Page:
Thursday, October 11, 2007

Look Ma...I'm Rich!!!

$818,948.00 is, based on this week's sale of paintings, my annualized income. No. It's not hedge fund money. But it is some serious scratch nonetheless.

Out the door go Big Maria:

And Old Bobby Lee:

Both, if I do say so myself, are fabulous paintings. Truth be told, Big Maria might be more of a media event than she is the best painting in the world. Hey, sue me. But Old Bobby Lee is a painting, I have to tell you. It is a real painting! A stunner. The embodiment of classic obscured box dynamic disjunction--if that isn't too much jargon for you. I love this painting, period. But I love it all the more because I painted it during my stay in Leesburg. So there's all that stuff too.

But I'm okay with saying goodbye to Bobby Lee. A man, after all, has to eat (caviar-speckled blinis at Petrossian, washed down with champagne).

But it's saying goodbye to this one that is killing me:

It is, of course, "Elena in the Morning."

Do you see those white things sticking out from the edges of the painting? When I was first gessoing this particular canvas I gridded it out by laying thick household cord across the wet surface. I then painted over them again and again--white, white, white then the reddish brown that became the base color. The white things (the actual technical term for which is either doodles or noodles ... whichever isn't the egg pasta) are the unpainted tips of the cord. I like how they pop against the black wall the painting was mounted on when photographed.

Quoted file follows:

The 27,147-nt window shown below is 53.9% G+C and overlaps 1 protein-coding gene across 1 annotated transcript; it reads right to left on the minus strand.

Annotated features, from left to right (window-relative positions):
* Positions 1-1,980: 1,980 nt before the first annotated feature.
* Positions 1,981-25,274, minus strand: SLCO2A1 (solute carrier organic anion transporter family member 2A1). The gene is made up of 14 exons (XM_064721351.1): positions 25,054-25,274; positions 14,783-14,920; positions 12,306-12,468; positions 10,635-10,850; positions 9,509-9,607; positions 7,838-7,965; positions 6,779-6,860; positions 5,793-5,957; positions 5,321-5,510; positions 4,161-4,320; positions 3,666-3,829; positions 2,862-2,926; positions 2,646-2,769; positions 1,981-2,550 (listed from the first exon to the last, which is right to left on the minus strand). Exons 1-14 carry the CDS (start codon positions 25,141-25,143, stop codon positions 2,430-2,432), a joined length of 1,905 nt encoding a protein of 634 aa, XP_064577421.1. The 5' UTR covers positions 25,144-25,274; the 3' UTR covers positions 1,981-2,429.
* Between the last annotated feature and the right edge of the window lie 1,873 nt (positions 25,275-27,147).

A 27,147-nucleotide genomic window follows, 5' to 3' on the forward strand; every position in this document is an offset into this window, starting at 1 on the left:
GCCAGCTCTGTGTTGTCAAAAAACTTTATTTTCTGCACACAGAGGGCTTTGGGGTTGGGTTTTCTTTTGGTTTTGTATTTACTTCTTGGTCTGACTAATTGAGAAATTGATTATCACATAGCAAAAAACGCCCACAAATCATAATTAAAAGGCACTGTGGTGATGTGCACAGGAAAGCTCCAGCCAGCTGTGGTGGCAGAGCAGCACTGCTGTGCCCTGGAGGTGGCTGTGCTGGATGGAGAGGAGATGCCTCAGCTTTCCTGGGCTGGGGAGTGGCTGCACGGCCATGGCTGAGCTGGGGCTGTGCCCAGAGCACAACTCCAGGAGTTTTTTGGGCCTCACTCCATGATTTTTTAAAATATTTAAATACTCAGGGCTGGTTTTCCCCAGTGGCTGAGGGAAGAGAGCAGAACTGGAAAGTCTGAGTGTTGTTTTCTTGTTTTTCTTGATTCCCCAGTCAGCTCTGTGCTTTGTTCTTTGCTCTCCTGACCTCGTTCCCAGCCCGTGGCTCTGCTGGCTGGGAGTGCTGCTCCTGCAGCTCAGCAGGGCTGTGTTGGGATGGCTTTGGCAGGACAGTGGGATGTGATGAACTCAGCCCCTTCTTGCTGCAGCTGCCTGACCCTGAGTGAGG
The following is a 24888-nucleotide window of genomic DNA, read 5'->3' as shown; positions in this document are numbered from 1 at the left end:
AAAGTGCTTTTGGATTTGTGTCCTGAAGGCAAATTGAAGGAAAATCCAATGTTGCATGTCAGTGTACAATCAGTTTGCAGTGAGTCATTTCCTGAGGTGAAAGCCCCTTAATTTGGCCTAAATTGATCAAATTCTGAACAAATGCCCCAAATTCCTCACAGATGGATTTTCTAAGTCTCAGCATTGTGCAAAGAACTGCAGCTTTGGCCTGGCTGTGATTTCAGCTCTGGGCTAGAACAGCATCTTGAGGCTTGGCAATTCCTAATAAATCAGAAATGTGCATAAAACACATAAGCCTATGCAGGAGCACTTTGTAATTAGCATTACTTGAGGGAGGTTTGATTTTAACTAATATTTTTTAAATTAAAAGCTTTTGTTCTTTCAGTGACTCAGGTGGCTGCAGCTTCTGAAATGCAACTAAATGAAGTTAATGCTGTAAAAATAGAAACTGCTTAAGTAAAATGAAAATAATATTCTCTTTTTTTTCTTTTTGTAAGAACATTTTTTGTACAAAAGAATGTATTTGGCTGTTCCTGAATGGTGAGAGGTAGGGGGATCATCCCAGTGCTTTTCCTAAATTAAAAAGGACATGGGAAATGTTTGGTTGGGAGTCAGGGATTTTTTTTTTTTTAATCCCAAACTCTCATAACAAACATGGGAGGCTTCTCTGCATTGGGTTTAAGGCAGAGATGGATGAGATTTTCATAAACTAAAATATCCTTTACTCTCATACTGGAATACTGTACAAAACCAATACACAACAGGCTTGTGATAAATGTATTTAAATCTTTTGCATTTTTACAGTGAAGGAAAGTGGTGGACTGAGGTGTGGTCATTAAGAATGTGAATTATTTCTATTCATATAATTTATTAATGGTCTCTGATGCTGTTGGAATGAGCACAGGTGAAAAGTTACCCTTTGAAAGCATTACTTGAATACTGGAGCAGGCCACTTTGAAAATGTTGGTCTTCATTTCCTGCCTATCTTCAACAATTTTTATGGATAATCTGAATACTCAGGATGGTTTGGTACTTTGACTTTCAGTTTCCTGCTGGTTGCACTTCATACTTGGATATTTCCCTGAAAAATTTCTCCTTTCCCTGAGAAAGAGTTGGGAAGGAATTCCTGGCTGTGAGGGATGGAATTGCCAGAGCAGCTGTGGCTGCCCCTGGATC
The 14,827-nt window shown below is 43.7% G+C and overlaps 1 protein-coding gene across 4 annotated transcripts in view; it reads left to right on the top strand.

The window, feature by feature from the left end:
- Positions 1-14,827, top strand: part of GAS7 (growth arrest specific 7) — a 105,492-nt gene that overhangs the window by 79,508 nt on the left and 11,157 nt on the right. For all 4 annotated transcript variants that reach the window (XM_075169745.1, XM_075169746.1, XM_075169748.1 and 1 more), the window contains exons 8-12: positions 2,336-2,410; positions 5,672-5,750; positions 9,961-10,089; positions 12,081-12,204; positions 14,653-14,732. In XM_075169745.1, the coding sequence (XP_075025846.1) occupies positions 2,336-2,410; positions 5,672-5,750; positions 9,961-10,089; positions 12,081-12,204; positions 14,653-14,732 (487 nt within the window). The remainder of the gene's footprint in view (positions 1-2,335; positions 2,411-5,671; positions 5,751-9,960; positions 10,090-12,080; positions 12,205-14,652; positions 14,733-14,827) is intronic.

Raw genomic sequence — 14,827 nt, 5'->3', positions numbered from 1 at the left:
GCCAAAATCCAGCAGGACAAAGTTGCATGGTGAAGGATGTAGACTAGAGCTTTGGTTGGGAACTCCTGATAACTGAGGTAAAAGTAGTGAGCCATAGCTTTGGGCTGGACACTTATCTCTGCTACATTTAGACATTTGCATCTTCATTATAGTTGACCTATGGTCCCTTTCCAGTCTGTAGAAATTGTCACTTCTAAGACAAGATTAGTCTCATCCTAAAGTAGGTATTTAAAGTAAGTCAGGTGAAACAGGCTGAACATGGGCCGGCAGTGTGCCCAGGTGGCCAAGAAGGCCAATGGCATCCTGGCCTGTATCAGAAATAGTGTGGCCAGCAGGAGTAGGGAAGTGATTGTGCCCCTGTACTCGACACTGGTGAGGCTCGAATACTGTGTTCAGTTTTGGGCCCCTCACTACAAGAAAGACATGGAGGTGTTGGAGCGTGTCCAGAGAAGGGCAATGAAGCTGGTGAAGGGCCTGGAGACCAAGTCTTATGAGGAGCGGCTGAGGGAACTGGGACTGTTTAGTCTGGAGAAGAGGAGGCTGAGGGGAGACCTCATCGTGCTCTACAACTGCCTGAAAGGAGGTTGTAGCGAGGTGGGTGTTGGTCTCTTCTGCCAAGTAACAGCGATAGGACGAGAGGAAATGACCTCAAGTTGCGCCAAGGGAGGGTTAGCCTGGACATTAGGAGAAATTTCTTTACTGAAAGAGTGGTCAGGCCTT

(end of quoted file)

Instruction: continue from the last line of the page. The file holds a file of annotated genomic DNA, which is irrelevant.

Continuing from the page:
"I'm a gifted surgeon. I could do something about that hump."
Its a painting of my friend Elena. And let me tell you, it took enough beer, Jack Daniels and inappropriate mood enhancers to subdue a regiment before she mustered the nerve to take off her clothes. All the while with me just standing there, channeling some combination of Humbert Humbert, Marty Feldman from Young Frankenstein, and that Wormtongue guy from the Lord of the Rings. Manomanoman, I was drooling so hard I was concerned I would short out my digital camera.

Okay, okay. Wait a minute. It wasn't at all like that last part.

It wasn't at all like that last part. I'm repeating here, for emphasis. Italicizing.

But I did think it was brave of her to pitch in the way she did.

People ask me how long it takes to paint these things. In the end, it's not the time spent painting, it's the time spent looking at the painting. I bet I stared at this painting for a hundred hours. What's a hundred hours? Two and a half weeks, assuming a 9-5 work dynamic (which couldn't have been farther from the way painting works)? Hell, I spent a thousand hours staring at this painting. Hell, I bet I spent a week, on and off, agonizing about just the nipples.

Because let me tell you: the whole damned thing was done except for those nipples and, at one point, I said to myself, "Man, if you fuck these up, you might as well jump the train to Harlem, buy a cheap gun and shoot yourself in the head."

Anyway, they turned out great. You should see them. People comment on them when they walk into my living room.

So Elena was an adventure. A gesture of love. A leap of faith. I love that faraway look in her eyes.
What are your plans for the weekend?
My plans for the weekend? I plan to spend a fair amount of time staring at this painting over the weekend. Some of that time leaning back in my chair, drinking my fake Jack Daniels, playing my '65 Rickenbacker. Which, by the way, hangs on the wall next to "Elena in the Morning." The color of the scratched, sweat-stained wood on the guitar is almost exactly the same color as the painting.

I can't believe I'm not going to have this painting to look at anymore.

I really can't believe it.


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